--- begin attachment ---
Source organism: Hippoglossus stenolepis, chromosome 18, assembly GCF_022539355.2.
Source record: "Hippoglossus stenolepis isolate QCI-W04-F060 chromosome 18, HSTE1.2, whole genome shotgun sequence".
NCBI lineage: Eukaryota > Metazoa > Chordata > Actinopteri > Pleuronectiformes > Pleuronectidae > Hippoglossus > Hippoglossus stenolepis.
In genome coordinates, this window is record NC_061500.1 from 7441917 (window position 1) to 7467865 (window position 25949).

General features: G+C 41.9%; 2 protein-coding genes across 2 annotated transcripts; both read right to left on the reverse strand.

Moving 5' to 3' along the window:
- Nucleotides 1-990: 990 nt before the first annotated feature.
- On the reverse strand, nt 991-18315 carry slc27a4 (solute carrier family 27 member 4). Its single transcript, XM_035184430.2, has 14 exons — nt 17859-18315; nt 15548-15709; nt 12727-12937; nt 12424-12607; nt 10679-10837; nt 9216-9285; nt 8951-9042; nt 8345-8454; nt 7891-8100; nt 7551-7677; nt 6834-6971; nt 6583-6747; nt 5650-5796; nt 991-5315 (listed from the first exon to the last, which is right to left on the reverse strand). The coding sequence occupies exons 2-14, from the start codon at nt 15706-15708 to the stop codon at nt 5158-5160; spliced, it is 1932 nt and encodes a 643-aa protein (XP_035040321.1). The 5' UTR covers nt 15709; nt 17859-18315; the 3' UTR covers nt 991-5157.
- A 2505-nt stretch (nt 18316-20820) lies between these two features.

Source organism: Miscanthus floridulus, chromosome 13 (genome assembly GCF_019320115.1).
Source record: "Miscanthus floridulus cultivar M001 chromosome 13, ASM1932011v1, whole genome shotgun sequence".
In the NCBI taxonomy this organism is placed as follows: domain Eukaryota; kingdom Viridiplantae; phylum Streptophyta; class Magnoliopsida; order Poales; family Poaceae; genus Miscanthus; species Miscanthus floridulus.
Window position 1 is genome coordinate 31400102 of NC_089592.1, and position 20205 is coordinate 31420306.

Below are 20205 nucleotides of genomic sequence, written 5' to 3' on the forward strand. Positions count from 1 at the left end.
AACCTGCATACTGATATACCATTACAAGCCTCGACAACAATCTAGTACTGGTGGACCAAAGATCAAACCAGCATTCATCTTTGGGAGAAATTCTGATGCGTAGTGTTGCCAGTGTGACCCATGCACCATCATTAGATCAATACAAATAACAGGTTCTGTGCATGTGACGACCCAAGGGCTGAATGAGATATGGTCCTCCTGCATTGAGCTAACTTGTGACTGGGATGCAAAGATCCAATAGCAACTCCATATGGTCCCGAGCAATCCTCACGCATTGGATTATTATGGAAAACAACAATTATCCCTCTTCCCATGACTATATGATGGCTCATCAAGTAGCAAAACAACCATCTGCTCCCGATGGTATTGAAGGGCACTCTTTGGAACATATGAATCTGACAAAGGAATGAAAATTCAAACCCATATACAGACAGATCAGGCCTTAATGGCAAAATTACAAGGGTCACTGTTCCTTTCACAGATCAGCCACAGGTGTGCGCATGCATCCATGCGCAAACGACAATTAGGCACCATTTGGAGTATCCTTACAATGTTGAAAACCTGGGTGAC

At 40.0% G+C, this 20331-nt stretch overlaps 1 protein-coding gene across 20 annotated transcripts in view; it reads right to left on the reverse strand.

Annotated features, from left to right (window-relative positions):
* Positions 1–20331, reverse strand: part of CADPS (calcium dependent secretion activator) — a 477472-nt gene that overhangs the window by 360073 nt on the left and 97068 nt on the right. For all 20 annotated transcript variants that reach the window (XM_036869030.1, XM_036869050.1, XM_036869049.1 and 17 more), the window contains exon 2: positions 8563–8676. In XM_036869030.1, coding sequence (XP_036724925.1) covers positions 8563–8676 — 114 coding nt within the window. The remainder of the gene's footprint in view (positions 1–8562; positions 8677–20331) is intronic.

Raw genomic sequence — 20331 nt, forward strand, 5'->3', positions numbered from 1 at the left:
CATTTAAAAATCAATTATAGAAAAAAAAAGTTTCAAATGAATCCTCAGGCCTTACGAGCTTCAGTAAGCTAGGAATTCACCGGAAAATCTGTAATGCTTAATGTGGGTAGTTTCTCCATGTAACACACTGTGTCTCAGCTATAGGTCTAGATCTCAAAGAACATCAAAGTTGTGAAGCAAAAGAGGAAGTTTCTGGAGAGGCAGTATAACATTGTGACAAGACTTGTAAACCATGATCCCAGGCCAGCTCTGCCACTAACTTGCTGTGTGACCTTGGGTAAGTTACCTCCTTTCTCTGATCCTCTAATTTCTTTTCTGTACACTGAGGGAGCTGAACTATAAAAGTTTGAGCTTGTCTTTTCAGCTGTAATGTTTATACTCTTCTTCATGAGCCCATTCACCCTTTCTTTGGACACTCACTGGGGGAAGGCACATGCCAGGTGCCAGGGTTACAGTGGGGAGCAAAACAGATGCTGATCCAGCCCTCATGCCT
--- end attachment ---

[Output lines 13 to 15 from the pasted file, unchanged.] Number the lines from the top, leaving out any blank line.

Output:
Window position 1 is genome coordinate 31400102 of NC_089592.1, and position 20205 is coordinate 31420306.

Below are 20205 nucleotides of genomic sequence, written 5' to 3' on the forward strand. Positions count from 1 at the left end.
AACCTGCATACTGATATACCATTACAAGCCTCGACAACAATCTAGTACTGGTGGACCAAAGATCAAACCAGCATTCATCTTTGGGAGAAATTCTGATGCGTAGTGTTGCCAGTGTGACCCATGCACCATCATTAGATCAATACAAATAACAGGTTCTGTGCATGTGACGACCCAAGGGCTGAATGAGATATGGTCCTCCTGCATTGAGCTAACTTGTGACTGGGATGCAAAGATCCAATAGCAACTCCATATGGTCCCGAGCAATCCTCACGCATTGGATTATTATGGAAAACAACAATTATCCCTCTTCCCATGACTATATGATGGCTCATCAAGTAGCAAAACAACCATCTGCTCCCGATGGTATTGAAGGGCACTCTTTGGAACATATGAATCTGACAAAGGAATGAAAATTCAAACCCATATACAGACAGATCAGGCCTTAATGGCAAAATTACAAGGGTCACTGTTCCTTTCACAGATCAGCCACAGGTGTGCGCATGCATCCATGCGCAAACGACAATTAGGCACCATTTGGAGTATCCTTACAATGTTGAAAACCTGGGTGAC